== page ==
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Mathematically, it's often seen that expressions and algorithms for Expectation Maximization (EM) are often simpler for mixed models, yet it seems that almost everything (if not everything) that can be solved with EM can also be solved with MLE (by, say, the Newton-Raphson method, for expressions that are not closed).

In literature, though, it seems that many favour EM over other methods (including minimization of the LL by, say, gradient descent); is it because of its simplicity in these models? Or is it for other reasons?

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I think there's some crossed wires here. The MLE, as referred to in the statistical literature, is the Maximum Likelihood Estimate. This is an estimator. The EM algorithm is, as the name implies, an algorithm which is often used to compute the MLE. These are apples and oranges.

When the MLE is not in closed form, a commonly used algorithm for finding this is the Newton-Raphson algorithm, which may be what you are referring to when you state "can also be solved with MLE". In many problems, this algorithm works great; for "vanilla" problems, it's typically hard to beat.

However, there are plenty of problems where it fails, such as mixture models. My experience with various computational problems has been that while the EM algorithm is not always the fastest choice, it's often the easiest for a variety of reasons. Many times with novel models, the first algorithm used to find the MLE will be an EM algorithm. Then, several years later, researchers may find that a significantly more complicated algorithm is significantly faster. But these algorithms are non-trival.

Additionally, I speculate that much of the popularity of the EM-algorithm is the statistical flavor of it, helping statisticians feel differentiated from numerical analysts.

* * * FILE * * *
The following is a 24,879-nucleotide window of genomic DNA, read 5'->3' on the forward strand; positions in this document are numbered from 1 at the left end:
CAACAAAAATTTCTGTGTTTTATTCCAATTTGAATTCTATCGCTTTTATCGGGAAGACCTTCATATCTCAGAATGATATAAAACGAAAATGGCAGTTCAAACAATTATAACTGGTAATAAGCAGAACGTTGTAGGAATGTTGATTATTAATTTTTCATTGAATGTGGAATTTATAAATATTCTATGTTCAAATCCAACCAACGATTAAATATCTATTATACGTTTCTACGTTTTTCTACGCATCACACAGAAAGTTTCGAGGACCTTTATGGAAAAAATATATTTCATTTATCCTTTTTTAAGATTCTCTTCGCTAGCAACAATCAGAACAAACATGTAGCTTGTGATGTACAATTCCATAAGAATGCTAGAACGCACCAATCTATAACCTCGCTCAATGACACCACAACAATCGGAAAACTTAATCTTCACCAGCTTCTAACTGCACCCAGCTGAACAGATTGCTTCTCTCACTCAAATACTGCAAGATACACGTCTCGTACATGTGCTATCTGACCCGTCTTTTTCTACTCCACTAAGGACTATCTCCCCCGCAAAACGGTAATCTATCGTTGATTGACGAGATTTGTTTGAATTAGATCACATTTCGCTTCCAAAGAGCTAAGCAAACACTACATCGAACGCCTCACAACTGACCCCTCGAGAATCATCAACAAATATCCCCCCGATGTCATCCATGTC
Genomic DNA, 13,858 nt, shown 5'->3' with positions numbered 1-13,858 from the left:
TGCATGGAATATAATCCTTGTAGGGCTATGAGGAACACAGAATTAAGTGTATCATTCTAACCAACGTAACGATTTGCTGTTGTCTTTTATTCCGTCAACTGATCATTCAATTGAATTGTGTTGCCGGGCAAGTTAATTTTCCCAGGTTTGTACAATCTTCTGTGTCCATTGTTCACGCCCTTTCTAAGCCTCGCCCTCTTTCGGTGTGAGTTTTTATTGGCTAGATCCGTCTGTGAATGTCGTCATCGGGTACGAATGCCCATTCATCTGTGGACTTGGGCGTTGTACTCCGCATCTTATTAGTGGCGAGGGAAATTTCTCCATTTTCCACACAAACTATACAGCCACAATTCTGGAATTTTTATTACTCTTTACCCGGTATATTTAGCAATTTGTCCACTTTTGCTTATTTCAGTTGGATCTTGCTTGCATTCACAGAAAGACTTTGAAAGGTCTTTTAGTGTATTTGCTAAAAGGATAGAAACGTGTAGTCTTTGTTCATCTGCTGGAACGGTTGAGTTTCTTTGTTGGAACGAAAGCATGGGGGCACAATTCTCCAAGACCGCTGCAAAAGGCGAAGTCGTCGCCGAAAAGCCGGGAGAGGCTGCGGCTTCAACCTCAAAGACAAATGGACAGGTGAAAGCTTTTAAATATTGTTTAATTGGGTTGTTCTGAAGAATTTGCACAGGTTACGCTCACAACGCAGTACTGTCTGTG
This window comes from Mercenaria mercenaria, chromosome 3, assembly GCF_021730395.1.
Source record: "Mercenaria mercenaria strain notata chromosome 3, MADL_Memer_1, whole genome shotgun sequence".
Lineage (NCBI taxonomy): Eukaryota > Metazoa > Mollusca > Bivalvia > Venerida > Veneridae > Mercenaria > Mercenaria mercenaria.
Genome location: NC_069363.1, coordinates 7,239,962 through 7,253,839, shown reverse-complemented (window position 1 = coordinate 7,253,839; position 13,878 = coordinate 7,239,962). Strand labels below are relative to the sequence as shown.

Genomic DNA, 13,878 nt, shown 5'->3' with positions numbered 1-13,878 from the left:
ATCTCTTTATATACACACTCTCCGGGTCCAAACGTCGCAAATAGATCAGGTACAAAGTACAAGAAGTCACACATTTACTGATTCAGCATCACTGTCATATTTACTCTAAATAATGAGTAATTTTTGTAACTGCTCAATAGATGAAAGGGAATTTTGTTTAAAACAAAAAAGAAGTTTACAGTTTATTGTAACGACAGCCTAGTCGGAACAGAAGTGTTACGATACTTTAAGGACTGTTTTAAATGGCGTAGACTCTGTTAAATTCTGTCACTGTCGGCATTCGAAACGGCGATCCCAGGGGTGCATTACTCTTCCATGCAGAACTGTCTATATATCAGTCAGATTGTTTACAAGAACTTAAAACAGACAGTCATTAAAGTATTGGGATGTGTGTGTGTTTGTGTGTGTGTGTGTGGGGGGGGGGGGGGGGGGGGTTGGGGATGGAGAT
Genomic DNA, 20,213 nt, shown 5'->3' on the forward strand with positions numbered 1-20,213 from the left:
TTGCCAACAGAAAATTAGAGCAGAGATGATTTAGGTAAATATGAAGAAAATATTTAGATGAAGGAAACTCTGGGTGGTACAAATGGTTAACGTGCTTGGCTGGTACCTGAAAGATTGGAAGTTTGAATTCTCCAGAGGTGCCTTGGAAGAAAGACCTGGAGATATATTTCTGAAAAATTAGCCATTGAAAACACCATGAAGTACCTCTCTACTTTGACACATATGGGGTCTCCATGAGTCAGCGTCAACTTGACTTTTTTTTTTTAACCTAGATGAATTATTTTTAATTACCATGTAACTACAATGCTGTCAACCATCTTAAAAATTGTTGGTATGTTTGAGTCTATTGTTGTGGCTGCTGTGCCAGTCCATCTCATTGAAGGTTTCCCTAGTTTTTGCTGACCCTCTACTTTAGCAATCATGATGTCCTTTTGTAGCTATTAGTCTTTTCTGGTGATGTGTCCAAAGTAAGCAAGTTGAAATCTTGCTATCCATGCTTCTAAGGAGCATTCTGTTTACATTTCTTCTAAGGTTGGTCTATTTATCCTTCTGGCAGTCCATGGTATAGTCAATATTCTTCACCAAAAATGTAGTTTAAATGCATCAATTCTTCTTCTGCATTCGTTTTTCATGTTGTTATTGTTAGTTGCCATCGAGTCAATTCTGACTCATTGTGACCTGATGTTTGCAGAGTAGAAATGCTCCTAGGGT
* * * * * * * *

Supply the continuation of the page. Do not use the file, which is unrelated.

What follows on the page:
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    $\begingroup$ "...helping statisticians feel differentiated from numerical analysts"---I will definitely save this line for later use. $\endgroup$ – Guillermo Angeris Jun 26 '15 at 22:37
  • $\begingroup$ Additionally (I just updated the question, because it was my original intent to also include this), but why should we use EM instead of an algorithm like Gradient Descent? What's the preference for one to the other? Convergence speed, perhaps? $\endgroup$ – Guillermo Angeris Jun 26 '15 at 22:56
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    $\begingroup$ In the work that I've done, the biggest advantage of the EM-algorithm is the fact that the proposed parameter values are always valid: i.e. probability masses between [0,1] that sum to 1, which is not necessarily the case for gradient descent. Another advantage are that you should not have to calculate the likelihood to insure it has increased at every step. This is a big deal if the update can be calculated quickly, but the likelihood cannot. $\endgroup$ – Cliff AB Jun 26 '15 at 23:03
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    $\begingroup$ Another very nice aspect of the EM algorithm: tends to be much more numerically stable than gradient based methods. My research started with EM algorithms and it took me 4 years to realize how annoying numerical instability could be (i.e. when I started using non-EM algorithms). $\endgroup$ – Cliff AB Jun 27 '15 at 19:41
  • $\begingroup$ interesting. I guess this question just came up again for me, but what about doing something similar to convex optimization (on the sub-gradients) where you essentially perform gradient descent and then just project on the feasible set? I mean, it certainly sounds a lot harder than EM, but what would be some other downsides? $\endgroup$ – Guillermo Angeris Mar 23 '16 at 17:21

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